If I am to read books about films, I always prefer to read about them from their makers, and at the moment I am enjoying Jacques Deray’s J’ai connu une belle époque. He talks about everyone from Lino Ventura and Charlotte Rampling, to Jean-Paul Belmondo, Romy Schneider and Alain Delon, and about their experiences together. A beautiful journey into one of the most beautiful times in cinema history. The book is not currently available from the publisher, Christian Pirot, and because I only support artists and independent publishers and bookshops, I unfortunately can not link to it, leaving you the choice to find it at your bookstore of choice.
Travelling wider into the movie world with Christopher Willoughby in my recent interview with him, where we talked about the Hollywood photographer who was a great as the stars he shot, his father, Bob Willoughby.
Alessandro de Rosa’s playlist*, La chitarra sopravisduta al desserto, inspired by his book by the same name, that was in turn inspired by the communal experience of watching Rear Window in a square in San Francisco.
The art of reportage illustrator George Butler. When for so many travel is still driven by wanderlust and a sense of selfish adventure, George Butler goes to places everyone else is leaving, or trying to leave, from war zones to refugee camps. And instead of photographing, he draws the stories he sees, which I find extraordinary powerful, telling and moving. Illustration is a conveyor of the times, much more so than photography, I believe, as it requires a different mind set, therefore showing the viewer something much more personal and effecting reflection and reaction on a different scale. In his new book, Drawn Across Borders, the artist has gathered true, sensitive and powerful stories of migration.
Le Kasha, the family-owned cashmere brand founded in 1918, respects its storied past and challenges contemporary creatives to channel classic influences into their designs while perfecting what essentials mean for the modern woman. Almost a century later, Mali Marciano set out to carry on her family heritage and revive the brand with the launch of her first Cachemere de Voyage collection in 2016. The Le Kasha collections are infused with the stories of Marciano’s travels which not only create a beautiful narrative around each piece, but says a lot about how she and her brand want to approach the future of fashion: with intention. I have recently talked to Mali Marciano about the brand.
Le Kasha is a brand with tradition, it was an innovator, a road opener at the beginning of the twentieth century. Somehow, I sense that your line Cachemere de Voyage is doing the same. Free of other fashion influences, it’s doing its own thing, it’s more about a way of being than about fashion. What do you want Le Kasha to represent?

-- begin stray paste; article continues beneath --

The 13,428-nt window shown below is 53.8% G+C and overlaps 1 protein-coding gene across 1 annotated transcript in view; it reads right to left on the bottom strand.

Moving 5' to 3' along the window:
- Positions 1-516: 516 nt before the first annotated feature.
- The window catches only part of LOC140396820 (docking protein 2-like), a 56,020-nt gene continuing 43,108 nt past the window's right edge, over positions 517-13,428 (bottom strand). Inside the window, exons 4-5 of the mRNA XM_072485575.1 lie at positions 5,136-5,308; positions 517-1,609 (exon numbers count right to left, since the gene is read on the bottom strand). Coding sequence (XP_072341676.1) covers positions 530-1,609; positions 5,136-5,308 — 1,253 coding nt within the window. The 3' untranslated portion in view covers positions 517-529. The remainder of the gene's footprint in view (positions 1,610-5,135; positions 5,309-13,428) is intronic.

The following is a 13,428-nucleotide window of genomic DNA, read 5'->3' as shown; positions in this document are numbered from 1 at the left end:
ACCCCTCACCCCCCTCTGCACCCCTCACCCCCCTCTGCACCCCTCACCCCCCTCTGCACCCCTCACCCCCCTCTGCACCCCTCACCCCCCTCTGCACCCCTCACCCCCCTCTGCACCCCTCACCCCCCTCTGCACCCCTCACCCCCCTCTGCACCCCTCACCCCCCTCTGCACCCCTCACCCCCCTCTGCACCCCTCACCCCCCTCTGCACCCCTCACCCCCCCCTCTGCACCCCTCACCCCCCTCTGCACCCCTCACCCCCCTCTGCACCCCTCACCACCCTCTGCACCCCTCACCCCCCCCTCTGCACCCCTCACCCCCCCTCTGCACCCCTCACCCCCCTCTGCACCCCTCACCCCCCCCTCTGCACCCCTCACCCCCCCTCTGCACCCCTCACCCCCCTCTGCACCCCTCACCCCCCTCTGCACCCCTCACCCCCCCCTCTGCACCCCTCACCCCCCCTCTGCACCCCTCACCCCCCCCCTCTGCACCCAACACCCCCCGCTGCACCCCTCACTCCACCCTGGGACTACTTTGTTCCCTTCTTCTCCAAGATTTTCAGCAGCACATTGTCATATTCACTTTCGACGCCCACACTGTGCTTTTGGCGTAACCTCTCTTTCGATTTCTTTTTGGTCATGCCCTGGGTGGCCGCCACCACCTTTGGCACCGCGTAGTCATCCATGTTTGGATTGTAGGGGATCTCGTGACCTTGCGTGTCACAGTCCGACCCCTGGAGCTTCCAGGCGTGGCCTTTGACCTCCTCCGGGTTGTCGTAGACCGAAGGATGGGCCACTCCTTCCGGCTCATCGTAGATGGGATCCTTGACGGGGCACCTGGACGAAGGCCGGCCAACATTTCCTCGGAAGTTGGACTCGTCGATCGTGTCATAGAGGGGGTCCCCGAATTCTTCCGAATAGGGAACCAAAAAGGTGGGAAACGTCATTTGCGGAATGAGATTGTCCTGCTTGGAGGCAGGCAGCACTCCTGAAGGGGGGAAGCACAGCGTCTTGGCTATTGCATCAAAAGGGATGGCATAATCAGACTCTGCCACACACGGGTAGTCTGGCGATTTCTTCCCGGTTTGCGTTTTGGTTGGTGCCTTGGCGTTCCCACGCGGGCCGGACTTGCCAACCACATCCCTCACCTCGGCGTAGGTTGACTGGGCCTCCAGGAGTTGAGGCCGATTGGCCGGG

I would like Le Kasha to represent a lifestyle instead of just being a «fashion» brand. Indeed, Le Kasha is a brand which provides pieces that our client always keep with them, our clothes are generally full of memories from travels… Our collection are infused with the spirit of freedom. In my conception, Le Kasha is a timeless lifestyle brand and I would like to be part of people’s essentials.
Has this last year changed in any way the way you see your brand and its place in the modern woman’s wardrobe?
It didn’t really impacted Le Kasha. People need to feel comfortable and elegant; look and feel great.. no matter what happens, if they stay home or not. Our pieces can be worn anytime and everywhere.
Cachemire de Voyage is inspired by the spirit of travel and adventure. Do you have any great traveller or adventurer as inspiration, or is it in your own travels that you find the greatest source of creativity?
The inspiration behind Le Kasha’s aesthetic is sourced from my own travels…and the ones I’m dreaming to do… As a child, I was always obsessed with the idea of travelling the world; my room was full of globes and maps, travel magazines… Those insights are empowered by movies, books.. that feed me with images of strong characters living exciting adventures and discovering places beyond imagination.
Today, I’m lucky enough to have the opportunity of discovering those places by myself, to meet the people living those extraordinary places and nourish myself with inspirations from everywhere. I want all these elements to be present in Le Kasha’s collections and DNA, our aim is to produce clothes in which people feel like they’re travelling and adventurous.
”Often times, at nightfall, Alain and I would find ourselves in the shade
of this divine house with a swimming pool. The disappearance of the sun
scattered the film crew, who left the set for the attractions of the French
Riviera. Privileged moments of complicity made up of silences and gazes
on the horizon. I remember one evening, in this abandoned place, our
conversation which was to give birth to another great adventure:
Jacques Deray, J’ai connu une belle époque (photo above)
The regulars: The interviews, newsletters and podcasts I turn to every week and/or every month because they are that good. Craig Mod’s all three newsletters: Roden, Ridgeline, and Huh. Wes Del Val’s book-ish interviews. Soundtracking, with Edith Bowman. Here’s the Thing, with Alec Baldwin. Alicia Kennedy’s newsletter. Sophy Robert’s The Art of Travel. Monocle magazine, in print.
*Note: As Alicia Kennedy writes in one of her newsletters, “I’m also aware that Spotify is terrible, which is why I purchase albums, concert tickets, and merchandise as much as possible to support the artists I love”. So I hope a Spotify playlist is just the starting point and that you opt for the whole, immersing experience of listening an album on the turntable or on a CD and watch a film uninterrupted on a big screen or at least in the player at home on a big enough screen.